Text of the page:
As noted here below, Politico reported this morning that President Obama privately asked John Boehner to raise the debt ceiling, eliciting this answer from the Speaker:

“There is a price for everything.”

Now Democrats have come back with their answer: They are insisting that the debt ceiling be resolved as part of the fiscal cliff talks. Earlier today, Dick Durbin spelled out the Dem position:

“The President isn’t going to sign off on any agreement that doesn’t include some certainty as to budgets, appropriations, dealing with our debt ceiling...We’re not going to find ourselves at some big party celebrating in February and then turn around in March and have another doomsday scenario with the debt ceiling. We’ve got to get this done as one big package.”

This mirrors what I reported earlier today: White House officials privately assured officials with leading unions and progressive groups that they are not prepared to abide a separate fight over the debt ceiling, and want it dealt with now.

It’s worth pausing to appreciate how different the political dynamic is now than it was in 2011, when Republicans had all the leverage in the debt ceiling talks. Last year, Obama desperately needed a debt ceiling deal. Dems had sustained huge losses in an election that seemed partly like a referendum on Dem spending. Heading into reelection, anything that would have made the economy worse — such as debt ceiling failure — would have been absolutely disastrous for the president.

Things are very different now. Obama is in a far stronger position politically, and Republicans are in a weaker one. Obama just decisively won an election that pitted his demand for a greater contribution by the rich towards deficit reduction and his opposition to gutting the core mission of social programs against the GOP’s demand for more austerity. The GOP strategy of total obstructionism has been repudiated. Polls show the GOP brand is in trouble and that the public is poised to blame Republicans if the fiscal cliff talks fail.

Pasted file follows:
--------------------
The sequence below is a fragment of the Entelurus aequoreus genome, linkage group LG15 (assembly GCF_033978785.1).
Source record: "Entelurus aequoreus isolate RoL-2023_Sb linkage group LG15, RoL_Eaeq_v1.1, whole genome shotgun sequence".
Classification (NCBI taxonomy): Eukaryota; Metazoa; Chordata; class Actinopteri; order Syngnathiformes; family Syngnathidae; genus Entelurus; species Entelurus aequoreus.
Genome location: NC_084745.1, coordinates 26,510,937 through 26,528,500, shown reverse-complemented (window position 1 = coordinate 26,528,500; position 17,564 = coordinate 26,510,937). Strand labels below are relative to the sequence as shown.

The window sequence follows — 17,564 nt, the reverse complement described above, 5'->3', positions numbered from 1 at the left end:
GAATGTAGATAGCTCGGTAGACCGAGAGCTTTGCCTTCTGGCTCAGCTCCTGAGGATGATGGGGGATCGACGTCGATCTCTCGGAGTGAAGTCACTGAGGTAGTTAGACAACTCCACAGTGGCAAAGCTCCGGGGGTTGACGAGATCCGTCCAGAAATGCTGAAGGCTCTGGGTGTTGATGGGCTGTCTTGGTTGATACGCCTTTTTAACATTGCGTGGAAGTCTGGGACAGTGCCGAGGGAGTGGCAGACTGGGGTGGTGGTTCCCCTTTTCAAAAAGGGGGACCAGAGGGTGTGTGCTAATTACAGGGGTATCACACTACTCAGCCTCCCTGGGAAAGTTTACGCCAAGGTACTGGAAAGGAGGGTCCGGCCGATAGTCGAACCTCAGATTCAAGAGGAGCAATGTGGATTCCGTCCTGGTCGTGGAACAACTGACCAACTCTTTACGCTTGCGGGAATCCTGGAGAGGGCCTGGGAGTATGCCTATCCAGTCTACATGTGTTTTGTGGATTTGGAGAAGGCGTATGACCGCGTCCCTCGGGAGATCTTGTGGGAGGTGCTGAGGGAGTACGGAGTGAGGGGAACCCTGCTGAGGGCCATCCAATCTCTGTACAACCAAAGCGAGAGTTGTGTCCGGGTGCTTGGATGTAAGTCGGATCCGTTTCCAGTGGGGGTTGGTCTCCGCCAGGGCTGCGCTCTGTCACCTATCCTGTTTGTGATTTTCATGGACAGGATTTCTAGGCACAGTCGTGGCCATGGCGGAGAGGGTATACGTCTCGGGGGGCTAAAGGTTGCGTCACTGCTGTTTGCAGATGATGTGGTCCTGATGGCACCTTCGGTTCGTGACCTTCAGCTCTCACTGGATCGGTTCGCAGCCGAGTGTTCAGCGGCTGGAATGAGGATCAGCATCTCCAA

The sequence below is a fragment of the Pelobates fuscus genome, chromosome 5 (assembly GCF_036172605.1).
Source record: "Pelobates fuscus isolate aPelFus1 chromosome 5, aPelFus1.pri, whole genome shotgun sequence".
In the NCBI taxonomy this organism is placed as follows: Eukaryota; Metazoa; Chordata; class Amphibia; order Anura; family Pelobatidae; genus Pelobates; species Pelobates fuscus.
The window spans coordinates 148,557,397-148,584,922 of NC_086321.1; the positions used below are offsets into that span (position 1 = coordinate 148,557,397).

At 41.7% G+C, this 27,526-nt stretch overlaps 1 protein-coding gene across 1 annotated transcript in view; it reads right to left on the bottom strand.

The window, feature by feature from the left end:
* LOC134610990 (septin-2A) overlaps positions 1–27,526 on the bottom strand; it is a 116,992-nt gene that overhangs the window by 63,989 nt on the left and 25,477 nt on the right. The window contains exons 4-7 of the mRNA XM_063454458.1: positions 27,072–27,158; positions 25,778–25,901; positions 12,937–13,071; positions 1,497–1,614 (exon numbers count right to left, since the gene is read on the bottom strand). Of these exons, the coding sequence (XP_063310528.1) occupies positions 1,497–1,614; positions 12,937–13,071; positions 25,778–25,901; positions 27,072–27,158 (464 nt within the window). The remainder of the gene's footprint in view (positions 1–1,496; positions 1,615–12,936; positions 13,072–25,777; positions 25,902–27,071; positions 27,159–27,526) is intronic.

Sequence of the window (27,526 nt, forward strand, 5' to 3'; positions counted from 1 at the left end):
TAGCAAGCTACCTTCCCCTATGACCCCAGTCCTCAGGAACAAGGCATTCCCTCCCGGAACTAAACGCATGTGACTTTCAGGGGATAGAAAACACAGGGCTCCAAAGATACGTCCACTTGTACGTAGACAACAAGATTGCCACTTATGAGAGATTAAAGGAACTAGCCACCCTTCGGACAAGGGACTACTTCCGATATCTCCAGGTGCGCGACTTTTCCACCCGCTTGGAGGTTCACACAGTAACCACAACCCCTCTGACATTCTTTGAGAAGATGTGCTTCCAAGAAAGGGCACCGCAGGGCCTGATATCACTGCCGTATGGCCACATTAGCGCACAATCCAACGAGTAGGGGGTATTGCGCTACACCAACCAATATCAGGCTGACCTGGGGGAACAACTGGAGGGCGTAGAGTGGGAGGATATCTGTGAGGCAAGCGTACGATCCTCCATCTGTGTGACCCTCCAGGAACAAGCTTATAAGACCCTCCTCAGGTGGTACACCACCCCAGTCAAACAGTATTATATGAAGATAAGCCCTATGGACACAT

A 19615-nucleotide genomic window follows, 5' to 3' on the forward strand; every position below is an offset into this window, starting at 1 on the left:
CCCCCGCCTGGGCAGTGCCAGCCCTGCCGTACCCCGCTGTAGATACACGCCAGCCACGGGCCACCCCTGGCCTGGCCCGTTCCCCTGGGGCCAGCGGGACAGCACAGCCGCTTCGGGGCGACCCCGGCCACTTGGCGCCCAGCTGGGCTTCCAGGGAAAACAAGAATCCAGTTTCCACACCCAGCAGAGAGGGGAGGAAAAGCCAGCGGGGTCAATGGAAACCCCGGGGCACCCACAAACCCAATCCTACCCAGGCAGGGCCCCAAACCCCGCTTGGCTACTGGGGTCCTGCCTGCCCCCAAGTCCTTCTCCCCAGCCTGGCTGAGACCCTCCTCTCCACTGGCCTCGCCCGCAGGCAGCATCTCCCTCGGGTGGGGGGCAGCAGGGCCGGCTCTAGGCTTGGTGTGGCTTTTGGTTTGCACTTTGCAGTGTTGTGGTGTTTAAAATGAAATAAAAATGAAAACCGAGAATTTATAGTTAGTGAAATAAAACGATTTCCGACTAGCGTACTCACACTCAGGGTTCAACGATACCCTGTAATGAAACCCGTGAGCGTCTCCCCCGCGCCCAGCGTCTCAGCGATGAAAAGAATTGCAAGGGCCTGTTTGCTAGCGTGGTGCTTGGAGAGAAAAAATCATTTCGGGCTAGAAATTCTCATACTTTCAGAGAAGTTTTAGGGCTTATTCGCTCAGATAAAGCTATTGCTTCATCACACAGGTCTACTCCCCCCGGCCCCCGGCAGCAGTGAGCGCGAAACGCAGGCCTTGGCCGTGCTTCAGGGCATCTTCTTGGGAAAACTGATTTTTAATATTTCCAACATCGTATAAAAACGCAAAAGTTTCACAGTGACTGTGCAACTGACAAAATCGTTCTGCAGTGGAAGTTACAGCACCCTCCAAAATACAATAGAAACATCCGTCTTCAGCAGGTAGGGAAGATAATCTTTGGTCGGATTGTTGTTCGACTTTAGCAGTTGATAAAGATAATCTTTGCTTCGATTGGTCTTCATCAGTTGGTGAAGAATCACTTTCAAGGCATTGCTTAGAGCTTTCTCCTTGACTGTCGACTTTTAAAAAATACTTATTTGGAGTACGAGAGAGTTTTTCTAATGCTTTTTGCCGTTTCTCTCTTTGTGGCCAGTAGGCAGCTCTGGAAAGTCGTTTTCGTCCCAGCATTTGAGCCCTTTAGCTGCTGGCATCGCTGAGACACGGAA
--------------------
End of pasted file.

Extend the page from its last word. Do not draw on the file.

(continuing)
In 2011 Republicans could demand concessions on spending in exchange for cooperation on the debt ceiling from a reasonably strong position. Now, if Democrats do force the issue and insist that the debt ceiling get resolved as part of the fiscal talks, what “price” will Republicans ask for? Will they really try to hold the debt ceiling hostage, and threaten to tank the economy, while demanding...low tax rates on the rich? That’s not a terribly strong position. Republicans will also insist on ever deeper spending cuts, but Congressional Democrats are so angry about the last debt ceiling battle that they are not going to be in any mood to give a good deal of ground in response to another round of demands. As David Dayen notes, we should always allow for the possibility that Dems will prove willing to give away too much in these talks. But still, when it comes down to it, Republicans just don’t have the leverage this time.

No, it isn’t 2011 anymore.